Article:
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Reviewed by Will Harris
he Canadian-produced police drama “Flashpoint” is a perfect series to serve as a regular mid-season replacement: the format is familiar and the emphasis is on the crime of the week rather than the recurring characters, thereby allowing viewers to tune in – no matter how many episodes they may or may not have seen before – and still enjoy the proceedings. Sure, it’s a series method that was perfected by NBC’s “Law & Order,” but hey, it’s CBS’s right to take the style and run with it, and so they have with “Flashpoint.”
If this is your first introduction to the series, which focuses on a Strategic Response Unit and its cases, then you’ll want a quick run-through of the members of the team. Greg Parker (Enrico Colantoni) is still in charge, serving as the primary crisis negotiator for the unit’s cases. Ed Lane (Hugh Dillon) is still the team’s lead sniper, but with Jules Callaghan (Amy Jo Johnson) still out on medical leave after an incident last season, his secondary sniper at the beginning of Season Two is the new girl: Donna Sabine, played by Jessica Steen. Also on board is the no-longer-new Sam Braddock (David Paetkau), weapons operator Lew Young (Mark Taylor), demolitions expert Spike Scarlatti (Sergio Di Zio), and CQB expert Kevin "Wordy" Wordsworth (Michael Cram).
Since we’ve already established that the crimes are designed to be more important on “Flashpoint” than the regular characters, then it stands to reason that we should discuss some of the activities that the SRU finds itself caught up in this season. There are a lot of scenarios that you’d expect hostage negotiators to deal with, including a couple of episodes involving disgruntled teens, but it’s the twists that make for the best viewing. “Last Dance” is arguably the best of the season, focusing on a young couple whose criminal activities are being done for a reason which you almost certainly won’t expect, and in “Clean Hands,” attempts to bring a serial killer back across the Canadian border seem to be thwarted by the father of one of the killer’s victims. But is there more to the situation?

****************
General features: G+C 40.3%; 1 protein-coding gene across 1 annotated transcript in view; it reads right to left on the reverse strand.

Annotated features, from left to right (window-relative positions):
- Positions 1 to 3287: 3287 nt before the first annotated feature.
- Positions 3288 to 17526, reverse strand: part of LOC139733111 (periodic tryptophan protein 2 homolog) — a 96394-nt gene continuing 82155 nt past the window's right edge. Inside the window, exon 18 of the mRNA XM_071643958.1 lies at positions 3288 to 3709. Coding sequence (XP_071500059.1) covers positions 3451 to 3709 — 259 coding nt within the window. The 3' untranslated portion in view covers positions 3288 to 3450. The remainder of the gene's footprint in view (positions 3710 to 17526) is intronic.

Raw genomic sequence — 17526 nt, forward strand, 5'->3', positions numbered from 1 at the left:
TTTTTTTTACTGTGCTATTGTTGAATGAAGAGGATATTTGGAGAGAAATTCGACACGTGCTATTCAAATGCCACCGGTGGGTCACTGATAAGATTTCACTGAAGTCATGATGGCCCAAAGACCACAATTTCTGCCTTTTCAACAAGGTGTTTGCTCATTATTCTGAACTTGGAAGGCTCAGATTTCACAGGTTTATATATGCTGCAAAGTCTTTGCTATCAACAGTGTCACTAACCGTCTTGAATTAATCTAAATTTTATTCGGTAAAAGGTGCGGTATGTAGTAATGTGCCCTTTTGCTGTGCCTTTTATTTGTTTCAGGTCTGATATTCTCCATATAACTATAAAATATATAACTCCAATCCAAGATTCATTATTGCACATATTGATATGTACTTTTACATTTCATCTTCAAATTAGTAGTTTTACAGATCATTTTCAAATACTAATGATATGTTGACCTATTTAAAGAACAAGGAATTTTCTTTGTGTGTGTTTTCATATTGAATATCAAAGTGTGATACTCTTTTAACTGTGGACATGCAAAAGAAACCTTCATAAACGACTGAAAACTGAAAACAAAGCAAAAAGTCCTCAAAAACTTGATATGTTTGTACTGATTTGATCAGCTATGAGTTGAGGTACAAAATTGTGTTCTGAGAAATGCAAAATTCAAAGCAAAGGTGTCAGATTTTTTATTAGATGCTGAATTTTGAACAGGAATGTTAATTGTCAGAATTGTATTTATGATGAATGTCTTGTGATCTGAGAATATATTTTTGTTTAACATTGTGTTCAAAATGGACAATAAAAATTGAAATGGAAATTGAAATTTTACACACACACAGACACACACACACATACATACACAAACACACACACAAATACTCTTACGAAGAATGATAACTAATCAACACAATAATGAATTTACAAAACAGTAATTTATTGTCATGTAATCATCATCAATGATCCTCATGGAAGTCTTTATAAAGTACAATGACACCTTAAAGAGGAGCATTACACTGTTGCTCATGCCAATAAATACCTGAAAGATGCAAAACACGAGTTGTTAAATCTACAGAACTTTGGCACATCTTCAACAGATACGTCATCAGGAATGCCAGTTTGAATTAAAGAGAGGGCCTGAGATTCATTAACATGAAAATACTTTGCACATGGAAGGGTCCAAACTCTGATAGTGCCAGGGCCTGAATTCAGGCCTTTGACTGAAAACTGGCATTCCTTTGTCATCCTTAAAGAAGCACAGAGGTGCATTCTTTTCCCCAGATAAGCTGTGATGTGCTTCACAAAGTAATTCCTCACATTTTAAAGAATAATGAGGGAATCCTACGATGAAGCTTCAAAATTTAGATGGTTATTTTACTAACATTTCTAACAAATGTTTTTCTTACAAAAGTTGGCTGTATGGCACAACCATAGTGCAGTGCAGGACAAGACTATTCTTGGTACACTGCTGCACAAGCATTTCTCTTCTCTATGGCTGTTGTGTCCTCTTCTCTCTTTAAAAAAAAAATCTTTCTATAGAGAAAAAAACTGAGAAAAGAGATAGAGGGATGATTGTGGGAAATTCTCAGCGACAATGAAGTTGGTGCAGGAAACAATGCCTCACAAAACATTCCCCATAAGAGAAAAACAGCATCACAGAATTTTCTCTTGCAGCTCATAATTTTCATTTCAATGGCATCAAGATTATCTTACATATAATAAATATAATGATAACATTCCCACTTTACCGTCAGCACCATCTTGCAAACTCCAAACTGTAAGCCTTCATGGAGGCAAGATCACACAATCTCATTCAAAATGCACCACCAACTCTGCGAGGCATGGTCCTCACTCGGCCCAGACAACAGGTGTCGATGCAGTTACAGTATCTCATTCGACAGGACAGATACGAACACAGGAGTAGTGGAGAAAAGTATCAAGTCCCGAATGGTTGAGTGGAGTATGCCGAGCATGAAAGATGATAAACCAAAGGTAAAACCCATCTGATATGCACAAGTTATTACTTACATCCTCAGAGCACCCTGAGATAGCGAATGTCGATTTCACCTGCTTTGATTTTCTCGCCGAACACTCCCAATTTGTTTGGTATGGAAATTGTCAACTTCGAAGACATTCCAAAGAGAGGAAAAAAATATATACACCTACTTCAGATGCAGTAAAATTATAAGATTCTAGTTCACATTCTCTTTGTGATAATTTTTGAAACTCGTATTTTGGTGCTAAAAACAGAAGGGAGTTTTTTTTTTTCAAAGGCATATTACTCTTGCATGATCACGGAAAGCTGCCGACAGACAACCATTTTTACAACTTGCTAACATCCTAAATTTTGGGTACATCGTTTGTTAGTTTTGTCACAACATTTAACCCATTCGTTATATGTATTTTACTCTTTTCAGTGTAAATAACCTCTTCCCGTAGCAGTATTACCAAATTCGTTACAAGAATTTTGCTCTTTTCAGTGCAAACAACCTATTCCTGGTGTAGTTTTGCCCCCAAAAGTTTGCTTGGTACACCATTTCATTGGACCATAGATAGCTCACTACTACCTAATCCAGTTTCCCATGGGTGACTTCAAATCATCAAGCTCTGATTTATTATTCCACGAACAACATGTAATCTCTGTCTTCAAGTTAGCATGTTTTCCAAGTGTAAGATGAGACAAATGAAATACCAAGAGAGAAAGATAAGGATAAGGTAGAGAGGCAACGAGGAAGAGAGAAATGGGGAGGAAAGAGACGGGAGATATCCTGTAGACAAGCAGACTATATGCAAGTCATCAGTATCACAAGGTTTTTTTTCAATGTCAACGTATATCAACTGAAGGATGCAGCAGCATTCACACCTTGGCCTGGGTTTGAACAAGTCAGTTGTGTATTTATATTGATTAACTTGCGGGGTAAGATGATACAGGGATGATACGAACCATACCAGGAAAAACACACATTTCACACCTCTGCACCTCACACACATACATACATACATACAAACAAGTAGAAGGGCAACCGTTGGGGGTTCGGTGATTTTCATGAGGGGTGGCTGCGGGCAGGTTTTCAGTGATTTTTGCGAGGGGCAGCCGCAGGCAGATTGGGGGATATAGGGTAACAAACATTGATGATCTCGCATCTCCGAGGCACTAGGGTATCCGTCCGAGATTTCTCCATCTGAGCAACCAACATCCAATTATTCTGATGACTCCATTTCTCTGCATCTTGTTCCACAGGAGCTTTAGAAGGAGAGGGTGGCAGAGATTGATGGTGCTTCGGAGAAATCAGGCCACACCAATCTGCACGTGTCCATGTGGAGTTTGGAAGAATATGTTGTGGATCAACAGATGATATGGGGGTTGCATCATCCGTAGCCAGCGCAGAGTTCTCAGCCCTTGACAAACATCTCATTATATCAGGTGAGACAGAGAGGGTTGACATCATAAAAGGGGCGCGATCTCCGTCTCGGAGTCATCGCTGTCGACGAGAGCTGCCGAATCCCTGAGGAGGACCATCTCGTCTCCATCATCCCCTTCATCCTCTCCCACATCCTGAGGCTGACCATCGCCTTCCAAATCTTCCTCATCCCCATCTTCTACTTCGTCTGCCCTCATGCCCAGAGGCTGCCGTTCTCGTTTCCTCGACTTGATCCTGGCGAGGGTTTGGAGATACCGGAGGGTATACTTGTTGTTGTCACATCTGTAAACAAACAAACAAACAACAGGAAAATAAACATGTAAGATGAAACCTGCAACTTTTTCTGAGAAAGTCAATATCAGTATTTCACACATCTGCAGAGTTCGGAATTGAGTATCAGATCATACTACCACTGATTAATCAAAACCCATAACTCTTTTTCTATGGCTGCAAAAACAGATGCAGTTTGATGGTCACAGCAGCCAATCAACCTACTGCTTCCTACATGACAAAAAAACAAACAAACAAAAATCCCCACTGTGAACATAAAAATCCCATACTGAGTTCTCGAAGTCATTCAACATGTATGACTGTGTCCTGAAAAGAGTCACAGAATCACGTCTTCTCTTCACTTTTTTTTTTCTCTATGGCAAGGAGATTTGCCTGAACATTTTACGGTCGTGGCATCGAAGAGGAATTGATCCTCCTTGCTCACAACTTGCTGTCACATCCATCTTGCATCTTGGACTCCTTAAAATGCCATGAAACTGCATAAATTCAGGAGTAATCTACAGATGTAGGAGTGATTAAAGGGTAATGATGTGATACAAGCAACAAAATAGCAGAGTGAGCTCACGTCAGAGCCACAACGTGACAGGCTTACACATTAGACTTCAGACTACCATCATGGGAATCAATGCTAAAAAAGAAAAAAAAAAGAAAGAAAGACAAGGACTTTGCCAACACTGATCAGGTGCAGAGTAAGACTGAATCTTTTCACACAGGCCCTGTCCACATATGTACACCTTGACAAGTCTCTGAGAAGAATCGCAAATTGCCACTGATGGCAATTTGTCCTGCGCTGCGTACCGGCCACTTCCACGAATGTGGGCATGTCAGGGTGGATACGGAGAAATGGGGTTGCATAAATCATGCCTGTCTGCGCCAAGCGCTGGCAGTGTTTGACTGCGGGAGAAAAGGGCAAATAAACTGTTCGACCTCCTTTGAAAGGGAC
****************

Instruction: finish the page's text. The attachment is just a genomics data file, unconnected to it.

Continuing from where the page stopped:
All nine episodes of “Flashpoint: The Second Season” are reasonably well done and unquestionably full of action, but while the average viewer probably isn’t bothered by it, personally, I still find it highly distracting for “Flashpoint” to have so many regular characters and yet leave us feeling as though we know almost nothing about them. Indeed, we may learn even less about them in Season Two than we did in Season One. As noted earlier, it makes it very easy to slot the series into the line-up without a preface, but it also results in a very strange dynamic – one which makes the show gripping to watch but far too easy to forget afterwards.
Special Features: No commentaries, unfortunately, but there are three featurettes. The first two are your standard backstage looks (“Stunts” and “Weapons”), but the third – entitled “Hugh Dillon: Works Well with Others” – provides a nice bit of background into the life and times of an actor who’s not nearly as well known outside of Canada as he ought to be.